Twitter verification crisis puts brands — not necessarily traffic — at risk

By Peter Bale

INMA

New Zealand and the U.K.

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The ongoing dumpster fire since Elon Musk took over at Twitter has exposed leading brands — including some news publishers — to the risk of serious brand damage.

However, several senior editors told me they’re less worried about the damage to traffic since Twitter — while immensely popular with journalists and a big source of breaking news — was relatively insignificant as a contributor to digital engagement.

“Twitter is a platform in flux, with many leaving for alternatives, and we get an infinitesimal amount of traffic from it,” one North American news leader told me.

Another, from Scandinavia, noted that most titles there enjoyed mostly direct traffic, noting: “We use very few resources on Twitter.”

Risk to media brands

But the risks to brands are significant with major brands finding imposters — verified as real with the blue badge and white tick on Twitter since Musk took over — spreading costly disinformation and in once case, pharmaceutical company Eli Lilly, contributing to big share price fall.

One senior editor, who had flagged the risk to brands and publishers alike, made a point of sending me a Tweet from a fake-but-verified account supposedly from Lockheed Martin saying it was halting arms sales to Saudi Arabia, Israel, and the United States, “until further investigation into their record of human rights abuses.”

Fake-but-verified accounts are popping up on Twitter.
Fake-but-verified accounts are popping up on Twitter.

fake-but-verified Canadian Broadcasting Corporation Twitter account popped up in the past week, offering national and international news alerts.

Advertisers and their agencies have suspended or withdrawn campaigns from Twitter since the Musk takeover, declaring it no longer a safe environment for their brands — not just because of imposters but because of a documented surge in hate speech and a return of toxic accounts.

WPP, Omnicom, and big brands have all warned that Twitter may no longer be safe.

“Based on the news of additional senior management resignations from key posts, high-profile examples of blue check abuse on corporate accounts, and the potential inability for Twitter to comply with their federal consent decree, GroupM’s Twitter risk assessment is increased to a high-risk rating for all tactics,” Digiday quoted WPP-owned GroupM in a note to clients.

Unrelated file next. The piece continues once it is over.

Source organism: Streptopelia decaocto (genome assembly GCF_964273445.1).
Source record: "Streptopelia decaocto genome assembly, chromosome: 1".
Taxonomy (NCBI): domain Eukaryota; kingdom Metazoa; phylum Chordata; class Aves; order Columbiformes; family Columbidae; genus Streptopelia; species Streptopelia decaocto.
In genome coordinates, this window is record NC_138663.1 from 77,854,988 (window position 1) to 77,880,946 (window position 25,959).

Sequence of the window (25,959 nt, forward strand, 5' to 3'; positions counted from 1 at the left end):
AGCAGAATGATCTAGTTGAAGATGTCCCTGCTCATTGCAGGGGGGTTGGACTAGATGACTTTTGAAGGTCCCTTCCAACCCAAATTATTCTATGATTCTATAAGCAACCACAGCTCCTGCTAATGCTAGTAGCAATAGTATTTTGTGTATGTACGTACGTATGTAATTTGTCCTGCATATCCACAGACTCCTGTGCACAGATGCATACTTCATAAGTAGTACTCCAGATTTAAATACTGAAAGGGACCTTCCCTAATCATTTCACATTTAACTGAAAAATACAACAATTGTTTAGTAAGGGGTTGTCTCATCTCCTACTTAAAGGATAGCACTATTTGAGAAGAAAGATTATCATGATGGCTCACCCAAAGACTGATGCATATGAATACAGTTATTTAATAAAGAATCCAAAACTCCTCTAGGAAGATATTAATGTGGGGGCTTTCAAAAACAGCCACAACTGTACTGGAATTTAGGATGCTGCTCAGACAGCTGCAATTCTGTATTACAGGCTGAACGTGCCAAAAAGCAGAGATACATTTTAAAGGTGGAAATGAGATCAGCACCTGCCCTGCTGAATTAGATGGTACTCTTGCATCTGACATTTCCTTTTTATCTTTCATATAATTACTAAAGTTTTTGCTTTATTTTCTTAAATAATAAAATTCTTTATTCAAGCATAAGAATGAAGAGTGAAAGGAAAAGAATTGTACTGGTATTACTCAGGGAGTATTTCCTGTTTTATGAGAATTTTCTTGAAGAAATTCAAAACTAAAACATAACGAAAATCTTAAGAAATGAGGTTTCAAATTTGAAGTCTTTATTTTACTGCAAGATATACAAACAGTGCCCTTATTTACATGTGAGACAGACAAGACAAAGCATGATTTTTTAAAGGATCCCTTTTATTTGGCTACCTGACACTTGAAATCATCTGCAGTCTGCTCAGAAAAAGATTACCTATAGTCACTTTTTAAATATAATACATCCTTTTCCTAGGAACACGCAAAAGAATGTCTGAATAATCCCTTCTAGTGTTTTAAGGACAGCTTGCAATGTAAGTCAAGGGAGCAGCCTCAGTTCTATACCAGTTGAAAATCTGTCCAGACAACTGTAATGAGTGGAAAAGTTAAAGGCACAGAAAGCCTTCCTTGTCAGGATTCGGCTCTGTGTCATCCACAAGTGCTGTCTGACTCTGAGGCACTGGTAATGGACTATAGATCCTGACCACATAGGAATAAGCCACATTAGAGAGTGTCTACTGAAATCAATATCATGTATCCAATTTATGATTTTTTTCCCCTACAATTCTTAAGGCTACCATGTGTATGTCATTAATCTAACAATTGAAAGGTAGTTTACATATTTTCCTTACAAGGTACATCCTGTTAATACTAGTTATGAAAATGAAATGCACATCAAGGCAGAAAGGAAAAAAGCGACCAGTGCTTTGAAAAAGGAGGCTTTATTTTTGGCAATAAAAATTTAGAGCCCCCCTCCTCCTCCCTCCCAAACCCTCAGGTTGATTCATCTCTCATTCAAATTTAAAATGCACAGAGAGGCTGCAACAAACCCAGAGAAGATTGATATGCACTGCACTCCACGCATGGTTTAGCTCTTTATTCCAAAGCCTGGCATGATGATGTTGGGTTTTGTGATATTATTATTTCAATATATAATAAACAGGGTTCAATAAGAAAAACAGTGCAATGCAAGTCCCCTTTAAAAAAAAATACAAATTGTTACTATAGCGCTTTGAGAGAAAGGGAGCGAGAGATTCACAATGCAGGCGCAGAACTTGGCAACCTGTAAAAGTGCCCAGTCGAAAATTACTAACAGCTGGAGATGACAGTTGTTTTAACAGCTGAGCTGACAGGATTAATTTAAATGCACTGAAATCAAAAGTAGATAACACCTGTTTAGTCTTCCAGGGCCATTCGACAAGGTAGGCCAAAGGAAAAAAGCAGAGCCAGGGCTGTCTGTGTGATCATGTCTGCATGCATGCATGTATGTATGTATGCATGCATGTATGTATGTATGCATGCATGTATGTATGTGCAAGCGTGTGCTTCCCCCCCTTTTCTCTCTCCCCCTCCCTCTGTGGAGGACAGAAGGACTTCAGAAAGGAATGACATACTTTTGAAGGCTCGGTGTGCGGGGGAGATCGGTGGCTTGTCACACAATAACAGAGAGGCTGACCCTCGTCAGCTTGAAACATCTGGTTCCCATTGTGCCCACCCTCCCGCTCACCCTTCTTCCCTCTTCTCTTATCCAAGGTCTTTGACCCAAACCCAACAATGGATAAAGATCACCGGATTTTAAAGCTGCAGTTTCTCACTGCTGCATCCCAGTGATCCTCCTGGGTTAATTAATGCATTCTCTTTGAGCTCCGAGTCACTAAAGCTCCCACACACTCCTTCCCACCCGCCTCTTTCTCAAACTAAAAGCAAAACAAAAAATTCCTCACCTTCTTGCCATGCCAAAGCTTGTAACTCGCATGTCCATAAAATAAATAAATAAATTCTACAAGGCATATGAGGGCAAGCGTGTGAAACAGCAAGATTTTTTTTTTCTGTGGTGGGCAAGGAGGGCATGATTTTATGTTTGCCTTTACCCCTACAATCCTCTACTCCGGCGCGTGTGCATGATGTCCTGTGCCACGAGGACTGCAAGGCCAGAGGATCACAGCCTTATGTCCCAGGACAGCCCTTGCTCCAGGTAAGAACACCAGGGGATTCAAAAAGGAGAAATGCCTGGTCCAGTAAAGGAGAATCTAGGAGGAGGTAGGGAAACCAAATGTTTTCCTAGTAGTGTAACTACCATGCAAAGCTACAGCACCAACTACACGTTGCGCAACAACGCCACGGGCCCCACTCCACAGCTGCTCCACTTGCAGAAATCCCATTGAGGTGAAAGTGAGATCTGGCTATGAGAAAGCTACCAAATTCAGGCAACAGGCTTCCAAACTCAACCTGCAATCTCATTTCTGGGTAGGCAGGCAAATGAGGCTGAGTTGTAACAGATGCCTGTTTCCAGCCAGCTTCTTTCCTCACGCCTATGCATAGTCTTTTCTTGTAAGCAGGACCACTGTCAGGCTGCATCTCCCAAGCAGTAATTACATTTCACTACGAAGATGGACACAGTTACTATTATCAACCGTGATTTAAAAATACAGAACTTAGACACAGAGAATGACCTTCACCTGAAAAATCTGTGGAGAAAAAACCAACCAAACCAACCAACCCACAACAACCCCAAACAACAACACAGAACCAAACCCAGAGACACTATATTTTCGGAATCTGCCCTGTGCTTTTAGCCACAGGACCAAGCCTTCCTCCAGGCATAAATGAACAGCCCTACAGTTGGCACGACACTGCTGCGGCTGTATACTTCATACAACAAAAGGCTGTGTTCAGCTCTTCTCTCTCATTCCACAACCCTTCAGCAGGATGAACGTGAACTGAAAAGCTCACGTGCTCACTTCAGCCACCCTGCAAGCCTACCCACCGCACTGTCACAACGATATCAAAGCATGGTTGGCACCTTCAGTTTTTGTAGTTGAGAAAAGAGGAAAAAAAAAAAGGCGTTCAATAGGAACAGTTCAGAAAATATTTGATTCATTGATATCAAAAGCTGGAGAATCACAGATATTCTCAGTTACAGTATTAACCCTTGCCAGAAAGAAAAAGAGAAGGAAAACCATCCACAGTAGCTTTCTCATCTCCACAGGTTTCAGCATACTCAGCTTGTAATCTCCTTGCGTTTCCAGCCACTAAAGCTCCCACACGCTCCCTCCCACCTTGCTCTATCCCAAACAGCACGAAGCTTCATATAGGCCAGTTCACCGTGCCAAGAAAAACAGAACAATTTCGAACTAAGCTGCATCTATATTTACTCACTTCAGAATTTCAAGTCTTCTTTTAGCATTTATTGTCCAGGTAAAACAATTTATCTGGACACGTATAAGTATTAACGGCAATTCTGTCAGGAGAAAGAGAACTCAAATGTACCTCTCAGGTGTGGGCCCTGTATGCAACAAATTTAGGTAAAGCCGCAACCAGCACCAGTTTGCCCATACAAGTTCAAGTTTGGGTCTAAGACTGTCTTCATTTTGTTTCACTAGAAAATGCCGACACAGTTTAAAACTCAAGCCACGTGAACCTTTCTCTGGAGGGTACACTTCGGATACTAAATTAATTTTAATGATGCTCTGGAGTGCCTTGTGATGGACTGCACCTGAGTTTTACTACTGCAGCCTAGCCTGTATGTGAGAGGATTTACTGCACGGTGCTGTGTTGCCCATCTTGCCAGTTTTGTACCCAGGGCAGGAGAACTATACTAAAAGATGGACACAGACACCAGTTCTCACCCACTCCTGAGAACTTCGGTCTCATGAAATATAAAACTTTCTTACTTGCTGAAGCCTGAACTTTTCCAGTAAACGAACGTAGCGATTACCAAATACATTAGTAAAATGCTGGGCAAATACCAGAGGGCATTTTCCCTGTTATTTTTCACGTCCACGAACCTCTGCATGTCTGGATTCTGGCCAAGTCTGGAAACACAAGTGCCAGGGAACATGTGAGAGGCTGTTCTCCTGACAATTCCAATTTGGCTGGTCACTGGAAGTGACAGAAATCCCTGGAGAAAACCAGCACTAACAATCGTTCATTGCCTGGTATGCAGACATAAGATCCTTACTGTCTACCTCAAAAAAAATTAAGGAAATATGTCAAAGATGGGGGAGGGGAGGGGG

Musk has suspended his plan to roll out a paid verification system under the Twitter Blue umbrella, which was originally about subscriptions, some news sources, and the famous edit button. He now says the revised Twitter Blue should launch on November 29. He’s also cut back on applying the word “official” to many verified accounts, including news media.

There may be some room for media owners to capitalise on the advertising crisis by reinforcing their properties as safer homes for brands, but there remain immense risks of publishers who face their brands and staff being spoofed at the best of times—  even before fake verification emerged as a problem in the past week. 

Paid verification

Many journalists — me included — were assigned the verified badges over the course of years, not to enhance their own status but to increase reliability. Twitter recognised it gained value from verification given the popularity of the network among journalists and the extremely fast and vital nature of the platform. It is worth remembering that before Twitter, only the likes of Reuters and Bloomberg really had the capability of almost instantaneous transmission of news.

Several leading editors from around the world told me they expected they would pay for verification but only if it really was as robust as it had been before Musk took over. Several also said they would probably pay for reporters to retain existing verified labels. One in a developing country said that while their brand accounts were verified, none of their reporters were.

“Our company said theyd pick up the tab for verification,” one North American news leader told me. “But the real question is: What is the value of that? I mean if anyone can pay a few bucks and get verified…”

The question, of course, remains exactly that open.

“Twitter is not a major Web acquisition driver. We will continue to put in the same amount of energy,” said a senior editor from a publication in Africa. “There is concern around the possibility of Twitter launching a pay model to maintain the verification. This is something we would have to consult about. For the brand, it could be something we consider paying for.”

Some journalists — me included — have started creating profiles on the Mastodon platform, a not-for-profit and highly distributed network with many niche layers and segments, including a number of newly created cells evidently created to serve increasing numbers of journalists.

In his newsletter, Danish media analyst Thomas Baekdal describes some of the potential pitfalls of the decentralised Mastodon network. Here’s a guide to Mastodon from the Washington Post. The excellent Lawfare Blog has a detailed explanation of how Mastodon works.

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About Peter Bale

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